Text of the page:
Monday, May 11, 2020

Two thirds of cases are missed, app expert says

The British government’s data on coronavirus cases is nonsense and two thirds of cases in Britain are undiagnosed, a leading epidemiologist has claimed.

Tim Spector, professor of genetic epidemiology at King’s College London, has criticised the British government’s refusal to class common symptoms as official indicators.

The government has listed a high temperature and a new, continuous cough as the primary symptoms of COVID-19. There is evidence, however, that a loss of taste or smell is a common sign of infection. Other countries, including the US, have recognised this as a symptom on more detailed lists.

The Australian Department of Health lists fever, coughing, sore throat and shortness of breath as possible symptoms.

Professor Spector has collected data from three million Britons on his team’s symptom-tracking app.

“The reason that we got a bit stuck in this country is we took the data from China and just instantly said, ‘OK, the disease only has two symptoms: it’s fever or it’s persistent cough.’ That meant we were missing about 60 per cent of cases,” he said.

“Only people with those two symptoms got tested and ended up on the statistics. All this governmental data on confirmed cases and how many people have recovered, it’s all nonsense.”

In partnership with the British Department of Health and Social Care, 10,000 app users are being sent COVID-19 tests each week, within the first day or so of developing symptoms.

Clear patterns have emerged from the data in the six weeks since the app went live and the team are close to being able to plot how the disease will progress, depending on the symptoms someone has on day one.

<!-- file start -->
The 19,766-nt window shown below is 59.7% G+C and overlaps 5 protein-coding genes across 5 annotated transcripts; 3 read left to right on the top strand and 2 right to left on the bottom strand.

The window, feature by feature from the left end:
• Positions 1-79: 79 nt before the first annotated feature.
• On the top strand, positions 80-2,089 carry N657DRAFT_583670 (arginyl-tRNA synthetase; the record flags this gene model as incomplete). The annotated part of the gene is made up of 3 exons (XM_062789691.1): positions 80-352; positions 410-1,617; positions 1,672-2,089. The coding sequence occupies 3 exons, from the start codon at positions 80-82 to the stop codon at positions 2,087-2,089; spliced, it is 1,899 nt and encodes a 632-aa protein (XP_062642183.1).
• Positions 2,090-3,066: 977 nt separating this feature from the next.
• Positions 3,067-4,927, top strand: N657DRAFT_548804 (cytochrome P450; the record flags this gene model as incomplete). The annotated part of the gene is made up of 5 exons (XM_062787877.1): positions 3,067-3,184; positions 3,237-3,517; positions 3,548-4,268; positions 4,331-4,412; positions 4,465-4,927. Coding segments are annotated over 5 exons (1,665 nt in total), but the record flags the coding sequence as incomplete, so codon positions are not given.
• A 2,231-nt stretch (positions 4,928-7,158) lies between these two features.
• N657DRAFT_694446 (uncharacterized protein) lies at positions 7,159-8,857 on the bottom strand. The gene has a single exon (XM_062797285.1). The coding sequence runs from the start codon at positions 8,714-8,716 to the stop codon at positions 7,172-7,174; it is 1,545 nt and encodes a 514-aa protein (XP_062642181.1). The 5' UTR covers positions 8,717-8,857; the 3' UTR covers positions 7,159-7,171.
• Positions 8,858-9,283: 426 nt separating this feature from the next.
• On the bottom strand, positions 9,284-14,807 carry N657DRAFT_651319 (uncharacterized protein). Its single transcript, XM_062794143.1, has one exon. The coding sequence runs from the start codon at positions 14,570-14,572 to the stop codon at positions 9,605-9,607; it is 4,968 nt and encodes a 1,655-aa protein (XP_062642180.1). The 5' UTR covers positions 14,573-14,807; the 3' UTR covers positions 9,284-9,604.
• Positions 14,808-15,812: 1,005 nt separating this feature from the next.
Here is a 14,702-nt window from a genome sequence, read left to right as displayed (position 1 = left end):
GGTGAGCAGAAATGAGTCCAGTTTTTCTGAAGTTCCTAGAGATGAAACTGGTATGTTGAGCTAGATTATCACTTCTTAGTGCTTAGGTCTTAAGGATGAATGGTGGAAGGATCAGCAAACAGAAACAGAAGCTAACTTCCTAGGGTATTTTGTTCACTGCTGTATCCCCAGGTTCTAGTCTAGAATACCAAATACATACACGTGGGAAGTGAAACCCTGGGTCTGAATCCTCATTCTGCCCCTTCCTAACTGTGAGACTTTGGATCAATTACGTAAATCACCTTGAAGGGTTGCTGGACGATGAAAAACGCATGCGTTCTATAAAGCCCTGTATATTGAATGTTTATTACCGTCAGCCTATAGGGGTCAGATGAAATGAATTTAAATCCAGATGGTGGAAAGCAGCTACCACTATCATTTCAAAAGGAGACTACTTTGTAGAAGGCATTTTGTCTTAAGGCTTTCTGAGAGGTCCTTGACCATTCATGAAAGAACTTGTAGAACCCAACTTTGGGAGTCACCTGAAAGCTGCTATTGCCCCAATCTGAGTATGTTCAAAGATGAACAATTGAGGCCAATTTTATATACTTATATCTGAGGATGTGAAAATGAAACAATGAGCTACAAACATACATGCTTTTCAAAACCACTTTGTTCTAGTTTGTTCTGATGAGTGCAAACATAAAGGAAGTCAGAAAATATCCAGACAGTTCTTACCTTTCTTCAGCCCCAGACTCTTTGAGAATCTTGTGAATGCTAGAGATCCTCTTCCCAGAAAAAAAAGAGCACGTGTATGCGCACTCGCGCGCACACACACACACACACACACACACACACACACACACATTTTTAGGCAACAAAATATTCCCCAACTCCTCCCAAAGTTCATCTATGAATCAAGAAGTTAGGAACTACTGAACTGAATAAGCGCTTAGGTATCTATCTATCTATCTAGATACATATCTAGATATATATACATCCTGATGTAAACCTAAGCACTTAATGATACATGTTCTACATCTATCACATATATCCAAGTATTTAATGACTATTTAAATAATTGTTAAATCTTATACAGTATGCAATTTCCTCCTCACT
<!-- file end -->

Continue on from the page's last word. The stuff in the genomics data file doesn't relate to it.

According to the data the virus may have arrived in Britain at the new year as many users reported symptoms in January. At the peak one in 10 people had the virus. The team estimated that at the end of April there were more than 300,000 symptomatic cases, a fall from a peak of more than two million at the start of the month.

Professor Spector said: “We’re able to allocate people into five or six groups at the moment that follow different patterns of symptoms at different time points. It’s not random.”

In one group are those whose symptoms are a sore throat and muscle pains, which then develop to include diarrhoea, stomach pains and fatigue.

People in another group start with a headache, which progresses to a cough and fatigue, then the cough gets worse, they develop shortness of breath and may need to go to hospital. This classification is important in determining which patients are high risk.

Alan McNally, professor of microbial genomics at the University of Birmingham, agreed that there were many other possible signs of coronavirus infection. “There are myriad less common symptoms attached to COVID: things such as COVID toe [a rash on the feet] and loss of appetite,” he said.

He defended the decision by the government to concentrate on a few, however, saying: “I don’t see where on earth you draw a line on symptoms and whether or not they are COVID.”

Users of the COVID Symptom Study app in Britain log how they feel daily, even if they are healthy. The most useful loggers are people who were in good health when they first logged on to the app and have since developed symptoms.



Flawed Models Show Why COVID-19 Policies Must Consider Total Mortality

Policymakers need to scrutinize their epidemiological models.

In response to the coronavirus pandemic, the federal government has been heavily influenced by the Institute of Health Metrics and Evaluation’s computer model, which has projected from 60,000 to 240,000 COVID-19 deaths in the U.S.

This epidemiological model is now being criticized as flawed and misleading as a source of public information and for government decision-making. Besides the institute’s model, all other COVID-19 models are grounded in important assumptions about which there is currently little knowledge.

Approaches other than models are needed to properly understand this pandemic.

One approach that has not been explored in any detail is the examination of deaths from all causes in addition to deaths from COVID-19, the disease caused by the new coronavirus.

Two major databases that track COVID-19 cases and deaths in the U.S., but not total mortality, are WorldOMeters and the Johns Hopkins University Hub. These trackers show major variation in COVID-19 mortality risk.